5 Reasons Entrepreneurs Should Rethink the Lawsuit Loan Industry

For most plaintiffs, funding a lawsuit can be incredibly expensive. Even though most personal injury attorneys work on a contingency basis, the financial strain involved in pursuing a case causes some people to settle too early or avoid filing a lawsuit at all. 

So, how do so many people afford the legal cost of their lawsuits? Look no further than consumer legal funding.

Consumer legal funding, also known as a lawsuit loan, offers plaintiffs immediate cash in exchange for a portion of their settlement. Much like payday loans, these cash advances accrue interest until they are paid back. However, unlike a traditional loan, lawsuit loans aren’t considered loans in most states and remain largely unregulated. This is because the cash advance is usually non-recourse, which means the plaintiff doesn’t have to pay back the loan if they lose their case.

Since the 1990s, the lawsuit loan industry has been on the rise, especially over the past five years. However, some states have banned lawsuit lending believing that, without regulation, excessive lending promotes frivolous lawsuits. Despite the lack of federal regulation, lawsuit lending is a great opportunity for entrepreneurs that don’t mind a little risk and have some capital to spare. There are many legal funding businesses with a strong Internet presence as well. Click here to view an example website.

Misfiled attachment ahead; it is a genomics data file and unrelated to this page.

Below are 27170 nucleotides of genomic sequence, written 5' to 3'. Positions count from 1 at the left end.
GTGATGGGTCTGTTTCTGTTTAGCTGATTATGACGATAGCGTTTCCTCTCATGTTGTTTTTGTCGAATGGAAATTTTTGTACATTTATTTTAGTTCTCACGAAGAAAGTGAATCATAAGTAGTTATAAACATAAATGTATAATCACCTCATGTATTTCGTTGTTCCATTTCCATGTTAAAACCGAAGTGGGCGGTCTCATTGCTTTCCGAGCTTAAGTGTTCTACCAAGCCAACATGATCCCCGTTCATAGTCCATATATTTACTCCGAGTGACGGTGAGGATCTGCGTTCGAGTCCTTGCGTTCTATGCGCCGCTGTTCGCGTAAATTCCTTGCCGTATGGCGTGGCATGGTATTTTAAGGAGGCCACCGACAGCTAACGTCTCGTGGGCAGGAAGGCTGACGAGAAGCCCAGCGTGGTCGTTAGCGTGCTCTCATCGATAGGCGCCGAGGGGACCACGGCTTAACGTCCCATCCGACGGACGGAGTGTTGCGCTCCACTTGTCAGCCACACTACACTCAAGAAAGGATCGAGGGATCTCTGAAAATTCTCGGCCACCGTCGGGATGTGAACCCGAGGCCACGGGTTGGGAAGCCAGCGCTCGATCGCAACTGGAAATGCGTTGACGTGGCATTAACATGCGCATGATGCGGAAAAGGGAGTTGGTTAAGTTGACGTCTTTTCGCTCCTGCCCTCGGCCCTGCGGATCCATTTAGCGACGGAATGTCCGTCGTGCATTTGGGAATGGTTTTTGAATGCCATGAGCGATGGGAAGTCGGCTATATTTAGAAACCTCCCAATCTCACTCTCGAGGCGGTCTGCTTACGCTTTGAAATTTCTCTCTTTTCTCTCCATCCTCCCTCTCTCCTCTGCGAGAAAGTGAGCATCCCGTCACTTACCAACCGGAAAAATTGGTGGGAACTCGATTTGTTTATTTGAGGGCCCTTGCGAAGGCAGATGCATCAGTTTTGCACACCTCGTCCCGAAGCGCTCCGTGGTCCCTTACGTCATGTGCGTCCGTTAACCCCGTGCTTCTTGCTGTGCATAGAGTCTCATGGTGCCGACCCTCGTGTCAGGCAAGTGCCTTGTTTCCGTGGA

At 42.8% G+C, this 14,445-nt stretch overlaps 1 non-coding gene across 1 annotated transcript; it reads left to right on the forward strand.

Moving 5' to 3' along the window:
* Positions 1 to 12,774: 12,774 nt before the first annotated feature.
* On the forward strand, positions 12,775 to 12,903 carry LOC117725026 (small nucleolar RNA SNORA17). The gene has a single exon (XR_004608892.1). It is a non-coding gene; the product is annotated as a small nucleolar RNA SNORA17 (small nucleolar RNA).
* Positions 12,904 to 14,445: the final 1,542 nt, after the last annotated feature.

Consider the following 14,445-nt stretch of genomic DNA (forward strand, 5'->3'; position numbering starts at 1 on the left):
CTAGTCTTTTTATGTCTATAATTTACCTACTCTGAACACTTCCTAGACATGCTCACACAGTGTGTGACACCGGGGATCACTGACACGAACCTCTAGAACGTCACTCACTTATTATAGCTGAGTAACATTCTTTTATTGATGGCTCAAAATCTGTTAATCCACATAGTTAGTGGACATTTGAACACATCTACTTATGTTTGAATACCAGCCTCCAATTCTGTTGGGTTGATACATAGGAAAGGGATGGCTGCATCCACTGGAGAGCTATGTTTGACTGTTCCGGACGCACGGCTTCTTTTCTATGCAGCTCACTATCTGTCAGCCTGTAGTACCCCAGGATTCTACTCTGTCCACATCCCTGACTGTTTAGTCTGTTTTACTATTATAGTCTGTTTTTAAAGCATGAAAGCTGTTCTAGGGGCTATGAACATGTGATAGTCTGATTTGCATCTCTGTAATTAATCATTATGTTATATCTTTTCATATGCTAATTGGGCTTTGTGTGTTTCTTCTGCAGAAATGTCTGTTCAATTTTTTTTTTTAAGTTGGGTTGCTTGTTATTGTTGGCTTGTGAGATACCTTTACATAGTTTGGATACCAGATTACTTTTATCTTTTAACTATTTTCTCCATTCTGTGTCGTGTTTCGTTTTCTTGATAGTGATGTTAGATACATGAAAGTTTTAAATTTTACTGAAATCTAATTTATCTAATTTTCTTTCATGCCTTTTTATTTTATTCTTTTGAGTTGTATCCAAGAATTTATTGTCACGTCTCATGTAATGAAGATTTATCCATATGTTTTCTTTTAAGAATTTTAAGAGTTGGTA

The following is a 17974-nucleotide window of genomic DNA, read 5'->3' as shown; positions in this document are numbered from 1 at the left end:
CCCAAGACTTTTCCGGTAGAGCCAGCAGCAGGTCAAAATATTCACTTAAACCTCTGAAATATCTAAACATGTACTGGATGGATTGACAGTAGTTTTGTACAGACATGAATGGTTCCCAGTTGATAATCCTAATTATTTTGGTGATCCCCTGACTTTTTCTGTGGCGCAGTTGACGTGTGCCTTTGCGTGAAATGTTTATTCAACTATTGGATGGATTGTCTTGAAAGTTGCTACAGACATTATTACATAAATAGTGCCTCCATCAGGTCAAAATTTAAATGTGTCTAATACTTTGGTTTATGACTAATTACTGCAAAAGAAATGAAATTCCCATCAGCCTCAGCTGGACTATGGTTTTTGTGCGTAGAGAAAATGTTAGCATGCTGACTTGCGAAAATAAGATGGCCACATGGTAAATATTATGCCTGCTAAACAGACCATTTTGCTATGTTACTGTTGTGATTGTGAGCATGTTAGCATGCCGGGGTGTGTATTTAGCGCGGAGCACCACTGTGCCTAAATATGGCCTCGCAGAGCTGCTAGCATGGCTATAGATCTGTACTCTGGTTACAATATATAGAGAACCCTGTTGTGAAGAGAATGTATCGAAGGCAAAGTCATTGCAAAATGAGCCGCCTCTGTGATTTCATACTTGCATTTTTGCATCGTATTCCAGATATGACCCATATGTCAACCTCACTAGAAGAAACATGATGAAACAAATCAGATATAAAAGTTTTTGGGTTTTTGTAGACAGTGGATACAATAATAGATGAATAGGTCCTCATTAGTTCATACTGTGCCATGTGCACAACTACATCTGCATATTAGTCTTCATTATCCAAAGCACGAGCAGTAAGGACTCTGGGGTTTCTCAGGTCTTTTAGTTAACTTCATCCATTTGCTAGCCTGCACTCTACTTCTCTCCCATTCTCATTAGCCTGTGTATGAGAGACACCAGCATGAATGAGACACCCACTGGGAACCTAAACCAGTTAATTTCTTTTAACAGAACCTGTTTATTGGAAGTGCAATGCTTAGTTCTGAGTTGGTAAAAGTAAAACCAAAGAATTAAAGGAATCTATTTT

Here are five reasons you should rethink the lawsuit loan industry and its potential as a business opportunity.

1. Lawsuit Funding is On the Rise

According to the New Yorker, the legal funding industry was a $3 billion asset in 2016. In addition, a report from Burford Capital found that the number of US lawyers who used legal financing quadrupled from 7% in 2013 to 28% in 2015. Overall, lending has increased by more than 400% in the US between 2013 and 2017.

As the industry continues to grow, more and more third-party lenders are popping up around the US. While there is a lot of competition, it’s clear that more and more people are turning to lawsuit loans and demand is increasing rapidly.

2. Trade Groups Provide 90% of All Legal Funding in the US

Since there are few federal regulations for the lawsuit loan industry, leading lenders have started their own trade group to create standard business practices and ethical guidelines. The largest of these groups, the American Legal Finance Association (ALFA), provides 90% of all legal funding in the US.

With more than 30 members, ALFA has its own code of conduct which requires member lenders to restrict overfunding, create honest advertising, and provide reasonable repayment negotiations for clients who receive a lower settlement than expected. In addition, the ALFA provides links to third-party research about lawsuit loans, including articles from major law journals and organizations like the Cornell Law Review, the Cardozo Law Review, and the American Bar Association.

3. Lawsuit Loans Have a High Rate of Return

Like an actual loan, lawsuit lending utilizes interest rates. Generally, the interest rate of a lawsuit loan ranges from 3-4% monthly, or 37-60% APR. Since lawsuits typically take months or even years to resolve, the rate of return is high.